Comfortably Numb

Do you remember what it felt like when you fell in love for the first time? The feeling of nervous anticipation of your first kiss? Or the vulnerable uncertainty as you lost your virginity? The pain of your first broken heart?

In our youth, our emotions were uncensored. Pure. Everything felt raw, like an exposed nerve. Emotions surged through our veins, inside us a fire burned brilliantly. Everything seemed…intense. Life was meaningful.

We loved without hesitation. Dreamed without doubt. Trusted without question.

The child is grown, The dream is gone. I have become comfortably  numb. ~ Pink Floyd

What’s happened to us?

Our lives used to be filled with purpose and urgency, but now they’re filled with expectations and obligations. The fire inside us that once burned so brilliantly is nearly extinguished, little more than a flicker. “Welcome to the Real World,” we’re told…and we listen, accepting our lives for the way they are, stifling our dreams in exchange for a life that’s “real.”

Occasionally the embers from the fire of our youth are churned, and we’re reminded of our former selves; so vibrant, so idealistic, and so filled with hope for the future. But those thoughts are quickly silenced.

“Life’s complicated.” “Things are different now.” “We’re responsible.”

And our lives really aren’t that bad. Maybe they’re not quite what we’d hoped they’d be, but they’re comfortable. And we’re comfortably numb, indifferent to the lives of quiet desperation we lead.

So we’ve resigned ourselves to jobs we hate, but don’t leave because it’s “not practical” to quit just because we aren’t happy. We’re more responsible than that. Paying the mortgage and feeding our families takes priority. Besides, we’re really only mildly annoyed with our job. We’ll survive.

And we silently submit, sacrificing our happiness for a paycheck.

The passion in our relationship has slowly eroded away, until one morning we wake up wondering what the hell happened. We used to be so in love, but now it feels like we’re simply sharing space. “That’s normal,” they say. “The passion is bound to disappear.” Maybe they’re right. Maybe the passion can’t last forever.

And so we surrender, hopeless that romance will ever return to our relationship.

Our dreams are quietly abandoned as our lives become engorged with responsibilities. We have obligations to fulfill, deadlines to meet, and commitments to follow through on. There’s no time to chase our dreams. “Be practical,” we tell ourselves, and our dreams are replaced with practicality.

Except things don’t have to be this way.

If you hate your job, look for a new one until you find work that’s meaningful. Once you’ve found that, quit your old job. If you’ve lost the passion in your relationship and want it back, be passionate. Let no flat surface be immune to your sexual revelry. Fuck like you’re getting paid. And don’t abandon your dreams. They’re what gives life purpose. Find time to chase them, no matter how “impractical” they might seem. The longer you wait, the less time you have.

It’s time to rekindle the fire in your life…to find the intensity you once had.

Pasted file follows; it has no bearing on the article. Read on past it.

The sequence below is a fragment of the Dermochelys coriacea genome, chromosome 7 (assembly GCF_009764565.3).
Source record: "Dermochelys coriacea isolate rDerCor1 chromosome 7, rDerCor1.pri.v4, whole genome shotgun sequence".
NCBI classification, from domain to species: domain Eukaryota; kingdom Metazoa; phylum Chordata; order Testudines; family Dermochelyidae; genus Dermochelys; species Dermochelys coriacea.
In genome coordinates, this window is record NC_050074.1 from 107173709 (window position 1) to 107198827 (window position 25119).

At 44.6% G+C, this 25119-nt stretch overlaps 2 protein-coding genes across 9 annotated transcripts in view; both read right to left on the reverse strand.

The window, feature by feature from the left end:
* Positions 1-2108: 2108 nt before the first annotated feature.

Don’t waste your life being comfortably numb.

4 thoughts on “Comfortably Numb

  1. This post is the definition of irony for me. My youth was quite censored and guided by the expectations of my parents. I didn’t dream. I didn’t adventure. I lived a checklist driven life. Got a good job. Married the first nice Jewish boy who told me he loved me. Had a kid. American Dream my ass. At 45 I’m single, debt free, untethered, with half a mil in the bank and more set aside for 65+. I am ready to cannon into my next adventure purposeless and purposeful. Your blog is a daily read for me – a good anchor and a great inspiration. Thank you.

  2. I think about this quite often, actually. The way you just don’t quite see things the same way you did when you were younger. Everything was so shiny and new and SO urgent. There was so much possibility when I was 16-22ish. I can’t decide if it had to do with experiencing things for the first time or with the way my young brain handled things. I think there’s a lot to be said for the way the chemicals in our brains deal with this stuff, (not that I know anything about it really). I don’t think it’s just a matter of getting used to how things are, so much as you physically become an adult, gain perspective, and re-prioritize. I don’t run around looking for the instant rush anymore. I don’t think that’s necessarily a bad thing. I’m able to make plans and wait for a payoff.

    I am also able to look back at my choices and make some realizations about myself. Namely, does my job really suck right now or do I just have difficulty enjoying what I have? I’m torn between the realization that my schedule and pay are better than they ever were, but that the job itself isn’t as rewarding as I’d like it to be. Is that the job’s fault or my fault for not turning the situation into something more rewarding? I can’t really tell. From past experience I know that I am a searcher and have trouble enjoying the here & now, so I am working harder to make things work even when I don’t find them instantly gratifying.

    Also, fuck like you’re getting paid? haha, no thanks. I’ll pass on the emotionless, dead-eyed sex that people have when they’re getting paid for it.

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